You talked a little bit about 2020, thankfully, we’re pretty much done with that year. As you look to the future, you guys manage all sorts of different strategies, not just in the U.S. but also abroad. What does the world look like? What’s kind of the outlook? What are you guys thinking about? What are you excited about? Where is there opportunity? Where are there areas of danger? Any thoughts?
Brian: Let’s talk about 2021 and then we can talk about really the longer term. So 2021, you know, it’s not going to be right at the beginning of 2021. 2012 is going to start just like the beginning of 2020. But, you know, starting in March or April when people start getting shots in their arms, we are going to have a very, very powerful global economic expansion.
There is all kinds of pent up demand for everything, you know, physical goods. I ordered, like, you know, an exercise bike for my house, I ordered it in, like, July, and they still have no idea when this thing is actually going to get made.
Meb: I had a similar story with dumbbells. My first order went, like, four months, they cancelled it. Second order finally showed up, and it’s not in pounds, it’s in kilograms, which is fine, I can do the math, but still, I can’t even complain because it took eight months.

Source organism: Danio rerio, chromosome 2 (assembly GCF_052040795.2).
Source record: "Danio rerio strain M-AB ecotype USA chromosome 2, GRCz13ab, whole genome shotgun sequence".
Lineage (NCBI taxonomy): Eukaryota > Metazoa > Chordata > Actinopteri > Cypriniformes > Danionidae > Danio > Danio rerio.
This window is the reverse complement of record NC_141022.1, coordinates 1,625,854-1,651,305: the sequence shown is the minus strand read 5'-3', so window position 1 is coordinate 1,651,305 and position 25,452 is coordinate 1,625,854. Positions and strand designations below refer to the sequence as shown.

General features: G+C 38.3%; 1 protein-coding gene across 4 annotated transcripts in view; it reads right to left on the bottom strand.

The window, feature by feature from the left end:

Brian: Yeah, those shouldn’t be too tough to manufacture, right, we’re talking about dumbbells. And you have all kinds of disruptions up and down the supply chain. And the more complicated of a product, the more likely it is to be disrupted. I mean, you know, we have modern products, whether it’s a coffeemaker or a car, right, there’s a lot of chips in it, a lot of wiring. If you’re missing one part, you can’t make the device. So the supply chains are going to get fired up.